Industrial energy demand has steadily increased over the last two decades at annual rate of around 9%. In 2019, the industrial sector was responsible for 33% of the total final energy consumption, accounting for 44% of final electricity demand. To be 1.5°C compatible, the share of electricity in the industrial energy mix would need to reach 76-80% by 2050 from 28% in 2019. Different scenarios demonstrate a rapid decline in direct CO₂ emissions from the industrial sector to 2-6 MtCO₂/yr by 2050, from 25 MtCO₂/yr in 2019, mostly driven by a widespread adoption of energy efficiency measures and an increased penetration of decarbonised electricity (see our analysis of the power sector in Bangladesh).
Energy demand for the industrial sector is currently dominated by fossil fuels (i.e. 73% in 2019), mostly natural gas. All scenarios except one demonstrate a declining trend of fossil energy demand by 2030.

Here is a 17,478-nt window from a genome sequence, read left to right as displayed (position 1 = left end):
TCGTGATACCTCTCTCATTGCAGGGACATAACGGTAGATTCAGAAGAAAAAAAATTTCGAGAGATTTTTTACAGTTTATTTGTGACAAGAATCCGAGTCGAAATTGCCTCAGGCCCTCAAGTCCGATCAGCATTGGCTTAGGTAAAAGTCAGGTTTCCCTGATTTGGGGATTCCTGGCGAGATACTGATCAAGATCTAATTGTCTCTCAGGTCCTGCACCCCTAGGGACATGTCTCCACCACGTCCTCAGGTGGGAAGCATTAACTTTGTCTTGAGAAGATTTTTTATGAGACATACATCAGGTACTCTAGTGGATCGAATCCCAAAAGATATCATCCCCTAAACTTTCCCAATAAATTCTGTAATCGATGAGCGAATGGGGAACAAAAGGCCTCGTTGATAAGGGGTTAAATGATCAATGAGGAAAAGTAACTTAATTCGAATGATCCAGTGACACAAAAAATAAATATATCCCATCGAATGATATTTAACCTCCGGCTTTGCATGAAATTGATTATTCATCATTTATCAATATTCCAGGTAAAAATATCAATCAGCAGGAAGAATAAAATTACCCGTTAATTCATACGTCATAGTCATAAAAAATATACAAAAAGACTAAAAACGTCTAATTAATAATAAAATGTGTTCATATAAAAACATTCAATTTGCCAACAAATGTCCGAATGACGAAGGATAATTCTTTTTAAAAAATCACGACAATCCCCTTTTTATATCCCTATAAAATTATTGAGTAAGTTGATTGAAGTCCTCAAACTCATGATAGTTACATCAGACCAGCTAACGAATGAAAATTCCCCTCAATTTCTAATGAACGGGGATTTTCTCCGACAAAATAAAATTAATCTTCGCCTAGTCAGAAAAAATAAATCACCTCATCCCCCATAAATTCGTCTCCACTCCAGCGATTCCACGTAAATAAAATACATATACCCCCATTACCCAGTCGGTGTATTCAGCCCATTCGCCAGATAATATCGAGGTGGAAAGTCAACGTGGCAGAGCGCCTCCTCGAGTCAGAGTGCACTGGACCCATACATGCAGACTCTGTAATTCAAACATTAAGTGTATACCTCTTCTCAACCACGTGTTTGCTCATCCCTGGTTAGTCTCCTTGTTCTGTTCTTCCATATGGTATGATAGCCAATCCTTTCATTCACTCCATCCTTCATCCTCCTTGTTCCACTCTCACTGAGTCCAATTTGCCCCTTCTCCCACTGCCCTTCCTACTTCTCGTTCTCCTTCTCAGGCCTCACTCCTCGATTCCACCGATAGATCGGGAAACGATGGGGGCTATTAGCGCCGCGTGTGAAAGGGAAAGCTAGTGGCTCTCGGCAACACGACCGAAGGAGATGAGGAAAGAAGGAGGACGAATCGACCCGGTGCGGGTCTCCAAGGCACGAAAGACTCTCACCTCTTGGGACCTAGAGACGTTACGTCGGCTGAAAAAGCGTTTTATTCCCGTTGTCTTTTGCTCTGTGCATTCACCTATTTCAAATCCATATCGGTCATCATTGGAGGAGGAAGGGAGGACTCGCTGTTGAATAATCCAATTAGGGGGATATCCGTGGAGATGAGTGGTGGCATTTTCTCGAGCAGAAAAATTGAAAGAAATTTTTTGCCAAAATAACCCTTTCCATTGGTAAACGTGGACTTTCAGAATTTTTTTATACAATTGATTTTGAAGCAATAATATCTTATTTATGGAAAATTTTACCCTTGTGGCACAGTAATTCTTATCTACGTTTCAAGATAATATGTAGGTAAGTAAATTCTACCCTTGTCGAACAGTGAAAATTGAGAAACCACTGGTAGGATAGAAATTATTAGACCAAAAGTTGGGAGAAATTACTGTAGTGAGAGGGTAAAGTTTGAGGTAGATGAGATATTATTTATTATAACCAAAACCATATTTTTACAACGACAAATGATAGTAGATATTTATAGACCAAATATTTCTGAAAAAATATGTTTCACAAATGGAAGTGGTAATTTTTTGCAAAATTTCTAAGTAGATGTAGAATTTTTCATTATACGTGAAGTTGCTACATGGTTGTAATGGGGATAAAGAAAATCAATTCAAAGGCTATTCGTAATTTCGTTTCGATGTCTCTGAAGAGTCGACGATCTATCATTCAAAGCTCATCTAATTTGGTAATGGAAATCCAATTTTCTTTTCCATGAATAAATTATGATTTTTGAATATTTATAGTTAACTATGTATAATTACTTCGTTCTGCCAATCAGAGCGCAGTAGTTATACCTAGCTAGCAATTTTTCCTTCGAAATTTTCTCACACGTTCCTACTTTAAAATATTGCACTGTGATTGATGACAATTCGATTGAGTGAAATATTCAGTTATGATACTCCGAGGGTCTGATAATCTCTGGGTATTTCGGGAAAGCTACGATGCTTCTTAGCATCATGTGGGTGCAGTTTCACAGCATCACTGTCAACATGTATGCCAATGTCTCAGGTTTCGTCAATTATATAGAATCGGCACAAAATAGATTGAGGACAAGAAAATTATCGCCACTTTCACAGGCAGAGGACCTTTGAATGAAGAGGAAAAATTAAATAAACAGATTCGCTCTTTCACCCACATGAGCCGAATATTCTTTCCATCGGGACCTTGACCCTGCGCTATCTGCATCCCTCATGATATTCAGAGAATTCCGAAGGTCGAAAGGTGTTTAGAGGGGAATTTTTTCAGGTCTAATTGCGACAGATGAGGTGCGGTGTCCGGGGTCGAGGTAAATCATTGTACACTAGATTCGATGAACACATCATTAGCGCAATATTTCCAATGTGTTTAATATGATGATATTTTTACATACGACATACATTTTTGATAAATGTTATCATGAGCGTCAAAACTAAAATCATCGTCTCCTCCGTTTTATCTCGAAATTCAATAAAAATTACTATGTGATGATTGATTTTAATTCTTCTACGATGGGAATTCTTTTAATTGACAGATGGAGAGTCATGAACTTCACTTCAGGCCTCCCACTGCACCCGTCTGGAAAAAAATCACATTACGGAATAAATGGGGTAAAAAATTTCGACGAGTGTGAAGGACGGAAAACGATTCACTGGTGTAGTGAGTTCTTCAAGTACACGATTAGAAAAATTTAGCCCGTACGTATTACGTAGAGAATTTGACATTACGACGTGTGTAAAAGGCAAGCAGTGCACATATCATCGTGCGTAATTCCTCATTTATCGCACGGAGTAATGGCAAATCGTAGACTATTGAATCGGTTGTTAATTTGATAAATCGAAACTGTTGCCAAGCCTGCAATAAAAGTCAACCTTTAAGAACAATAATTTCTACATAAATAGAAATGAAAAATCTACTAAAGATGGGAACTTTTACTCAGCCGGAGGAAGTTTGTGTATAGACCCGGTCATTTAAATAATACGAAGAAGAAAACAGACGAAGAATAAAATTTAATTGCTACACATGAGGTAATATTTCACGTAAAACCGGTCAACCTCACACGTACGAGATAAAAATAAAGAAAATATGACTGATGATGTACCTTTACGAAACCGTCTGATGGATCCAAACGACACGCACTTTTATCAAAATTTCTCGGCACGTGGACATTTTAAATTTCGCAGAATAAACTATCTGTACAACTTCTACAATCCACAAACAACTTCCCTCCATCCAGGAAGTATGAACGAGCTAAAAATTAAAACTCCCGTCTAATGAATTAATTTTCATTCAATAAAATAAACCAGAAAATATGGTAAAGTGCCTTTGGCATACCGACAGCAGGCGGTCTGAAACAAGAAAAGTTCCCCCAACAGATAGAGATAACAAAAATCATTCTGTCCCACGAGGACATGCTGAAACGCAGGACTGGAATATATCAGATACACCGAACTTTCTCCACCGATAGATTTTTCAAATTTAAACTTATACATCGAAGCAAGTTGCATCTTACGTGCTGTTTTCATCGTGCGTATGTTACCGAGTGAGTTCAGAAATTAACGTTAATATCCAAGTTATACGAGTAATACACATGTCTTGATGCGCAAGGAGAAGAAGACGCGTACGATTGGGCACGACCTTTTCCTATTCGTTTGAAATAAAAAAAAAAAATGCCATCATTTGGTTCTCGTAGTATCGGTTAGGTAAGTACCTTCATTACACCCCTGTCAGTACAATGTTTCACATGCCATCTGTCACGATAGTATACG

In 2015, the Ministry of Power, Energy and Mineral Resources launched Energy Efficiency and Conservation Master Plan up to 2030, outlining how to reduce the industrial sector’s energy intensity by 20% by 2030 (compared to 2013 levels). Through energy efficiency and conservation measures, it also aims to reduce the sector’s energy consumption by 20%, leading to up to a 10.5% reduction in total energy consumption. Additionally, the Green Transformation Fund (GTF) of Bangladesh (USD$ 200 million) finances manufacturing technology upgrades for energy and water efficiency outcomes, and was recently expanded to include all subsectors.